Players can sell the items for real money. It’s basically gameplay that is similar to FarmVille, which has been criticized for not having enough gameplay by hardcore gamers. You raise crops, harvest them, mix them with other ingredients, sell them, and use the profits to upgrade your farm and buildings. Eventually, you’ll be running a prosperous town.

You can be the most productive player if you build more buildings. Each week, there’s a contest among players over who makes the most progress, with the winner getting rare in-game items. You can use the currency in the game to buy buildings. And the developers will be adding upgradable hero characters that will be on the blockchain, available for purchase. And lower-level players will be able to build consumables that they can sell to higher-level players.

“Just like networked games and social games I believe that blockchain games are the next evolution in gaming,” Schiermeyer said. “Pretty soon, nobody will play a game that is a black hole of time and money, if they have good alternatives that allow the player to retain ownership of their time and money.”

Schiermeyer went with a web-based (using WebGL) platform and simple farming game in a bid to make a mass-market game. He hopes to use the game as a springboard to having the largest wallet for cryptocurrency, the largest marketplace for game goods, and the most-used blockchain.

“We strongly believe that we will help transfer immense wealth — that would otherwise end up on the bank accounts of Apple, Google and Facebook — to real people,” he said. “Right now the short-sighted greed of the platforms and corporate entities is restraining the opportunities in the industry. We believe that by giving the players real value that the entire ecosystem will grow immensely. This is a tectonic shift that’s about to happen.”

Fundraising

Above: Townstar turns into a real town once you’re far along.

Image Credit: Blockchain Game Partners/Sandbox Games

About 10 people are working on the games, and another 15 are working on Gala. There are four other ideas in the works.

The company expects to raise a round of money, and Schiermeyer has funded it so far. Now might not be the greatest time to raise money, thanks to the coronavirus. On the other hand, digital-only products which entertain people without requiring them to go someplace physically might be more fashionable now, he said.

“When we launched Zynga, it was during a terrible, terrible 2008 real estate crisis,” he said. “And we had an amazing run. So, I think people are going to want entertainment. That is what I hope really happens. I want a kid overseas to earn something in the game just by playing it free, and turn that thing into something of value for people in the United States and sell it to them. And you can have it so that kid doesn’t have to work in a sweatshop.”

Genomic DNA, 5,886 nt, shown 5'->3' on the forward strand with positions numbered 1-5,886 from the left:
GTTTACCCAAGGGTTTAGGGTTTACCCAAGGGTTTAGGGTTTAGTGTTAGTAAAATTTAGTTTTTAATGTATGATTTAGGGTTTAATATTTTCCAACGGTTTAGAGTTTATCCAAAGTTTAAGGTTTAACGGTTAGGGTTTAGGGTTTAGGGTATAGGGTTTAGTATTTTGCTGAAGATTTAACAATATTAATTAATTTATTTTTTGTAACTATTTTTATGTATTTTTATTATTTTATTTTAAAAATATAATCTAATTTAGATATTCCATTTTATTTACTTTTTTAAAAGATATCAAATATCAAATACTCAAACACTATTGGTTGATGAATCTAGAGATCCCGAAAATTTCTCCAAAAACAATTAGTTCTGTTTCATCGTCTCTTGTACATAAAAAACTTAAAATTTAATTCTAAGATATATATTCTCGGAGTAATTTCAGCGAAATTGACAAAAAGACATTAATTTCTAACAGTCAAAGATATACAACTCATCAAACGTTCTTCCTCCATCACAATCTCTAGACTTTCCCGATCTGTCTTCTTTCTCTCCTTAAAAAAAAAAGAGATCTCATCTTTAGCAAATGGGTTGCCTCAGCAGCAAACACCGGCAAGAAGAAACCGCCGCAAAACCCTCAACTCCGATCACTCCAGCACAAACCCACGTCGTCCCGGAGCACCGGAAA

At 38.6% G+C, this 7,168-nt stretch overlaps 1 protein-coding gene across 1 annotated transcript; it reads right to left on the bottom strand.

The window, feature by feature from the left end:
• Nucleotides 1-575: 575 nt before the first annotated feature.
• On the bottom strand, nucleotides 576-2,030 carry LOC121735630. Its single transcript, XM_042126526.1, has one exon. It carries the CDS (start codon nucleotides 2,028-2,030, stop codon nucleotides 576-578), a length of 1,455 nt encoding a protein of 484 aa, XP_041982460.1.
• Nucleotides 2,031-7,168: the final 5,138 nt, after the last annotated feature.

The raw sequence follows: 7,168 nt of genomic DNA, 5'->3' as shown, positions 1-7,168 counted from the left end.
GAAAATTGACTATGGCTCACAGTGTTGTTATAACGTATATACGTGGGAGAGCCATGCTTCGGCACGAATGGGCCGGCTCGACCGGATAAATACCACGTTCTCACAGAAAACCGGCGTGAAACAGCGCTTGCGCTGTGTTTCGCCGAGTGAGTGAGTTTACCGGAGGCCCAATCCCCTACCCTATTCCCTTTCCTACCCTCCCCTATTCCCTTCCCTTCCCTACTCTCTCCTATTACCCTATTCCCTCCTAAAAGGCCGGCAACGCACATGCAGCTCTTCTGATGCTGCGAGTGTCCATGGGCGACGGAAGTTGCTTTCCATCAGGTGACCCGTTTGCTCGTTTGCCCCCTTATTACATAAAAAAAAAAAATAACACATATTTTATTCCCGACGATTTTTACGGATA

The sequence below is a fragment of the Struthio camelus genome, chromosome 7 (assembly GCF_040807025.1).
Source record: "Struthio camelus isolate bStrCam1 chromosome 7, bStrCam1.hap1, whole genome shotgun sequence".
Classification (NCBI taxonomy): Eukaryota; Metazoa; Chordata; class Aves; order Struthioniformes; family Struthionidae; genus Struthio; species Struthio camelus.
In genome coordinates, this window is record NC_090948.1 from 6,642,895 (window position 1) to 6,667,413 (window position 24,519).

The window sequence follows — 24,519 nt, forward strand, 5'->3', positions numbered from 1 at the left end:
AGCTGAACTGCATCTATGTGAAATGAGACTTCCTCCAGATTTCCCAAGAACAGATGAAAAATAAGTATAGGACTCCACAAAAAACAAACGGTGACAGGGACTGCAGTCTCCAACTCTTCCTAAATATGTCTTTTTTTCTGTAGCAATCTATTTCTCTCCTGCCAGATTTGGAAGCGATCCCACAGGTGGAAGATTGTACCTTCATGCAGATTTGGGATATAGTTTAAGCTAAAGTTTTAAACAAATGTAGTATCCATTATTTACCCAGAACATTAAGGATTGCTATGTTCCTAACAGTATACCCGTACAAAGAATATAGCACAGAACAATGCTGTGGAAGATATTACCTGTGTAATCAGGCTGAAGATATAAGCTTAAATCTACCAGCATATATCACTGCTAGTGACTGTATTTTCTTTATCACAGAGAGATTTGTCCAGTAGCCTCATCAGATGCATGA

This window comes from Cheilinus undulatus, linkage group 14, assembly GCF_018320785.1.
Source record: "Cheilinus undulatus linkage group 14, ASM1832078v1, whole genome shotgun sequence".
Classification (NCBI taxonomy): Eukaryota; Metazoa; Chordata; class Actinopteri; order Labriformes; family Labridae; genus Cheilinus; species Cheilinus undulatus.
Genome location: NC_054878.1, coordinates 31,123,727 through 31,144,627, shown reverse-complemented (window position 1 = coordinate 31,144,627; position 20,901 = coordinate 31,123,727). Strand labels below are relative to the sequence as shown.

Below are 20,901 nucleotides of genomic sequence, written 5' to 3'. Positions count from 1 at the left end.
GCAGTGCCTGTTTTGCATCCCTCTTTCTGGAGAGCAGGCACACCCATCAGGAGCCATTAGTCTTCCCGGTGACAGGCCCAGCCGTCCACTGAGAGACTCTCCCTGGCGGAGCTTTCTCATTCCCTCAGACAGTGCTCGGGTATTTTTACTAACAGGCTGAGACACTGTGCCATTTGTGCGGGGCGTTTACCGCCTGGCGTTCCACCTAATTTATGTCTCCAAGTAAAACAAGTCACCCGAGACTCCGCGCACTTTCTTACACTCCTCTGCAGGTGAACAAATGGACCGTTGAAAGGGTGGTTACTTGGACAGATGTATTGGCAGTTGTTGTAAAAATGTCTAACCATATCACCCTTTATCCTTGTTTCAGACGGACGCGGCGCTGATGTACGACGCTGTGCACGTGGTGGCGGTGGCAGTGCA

Monetization strategy

The premium currency in the game is going to be tokenized, where the price doesn’t change. If you earn tokens, you can sell them at a determined price. Depending on how popular the game is, you can buy and sell the tokens. The game will also have 1,000 farm bots which can mine a token, like a Bitcoin miner. You can buy a loot box, assemble the parts to make a farm bot, and set them loose mining. Or you can just buy a farm bot preassembled at an expensive price.

Then you can mine the currency and provide them to other players in the game, either by giving it away or selling it.

“It’s a way to compensate people who really believe in us in the beginning,” Schiermeyer said. “That’s how we’re structuring the blockchain. The people who were first to play it are going to get more than people who are last to play it. So, I mean, there’s definitely a reason to come in.”

Over time, you might be able to transfer your tokens from one game to another, rather than try to transfer a sword from one game to another, as the currency will be easier to make into a universal shared item.

“If players want to move their items from one game to another, then they can sell them in this game and then buy things in another one,” Schiermeyer said. “The thing where it gets really fun, though, is, do a kind of licensing deal. Maybe I take a sword in one game, and it boosts or modifies a card in a collectible card game. It’s like a cross-promotion.”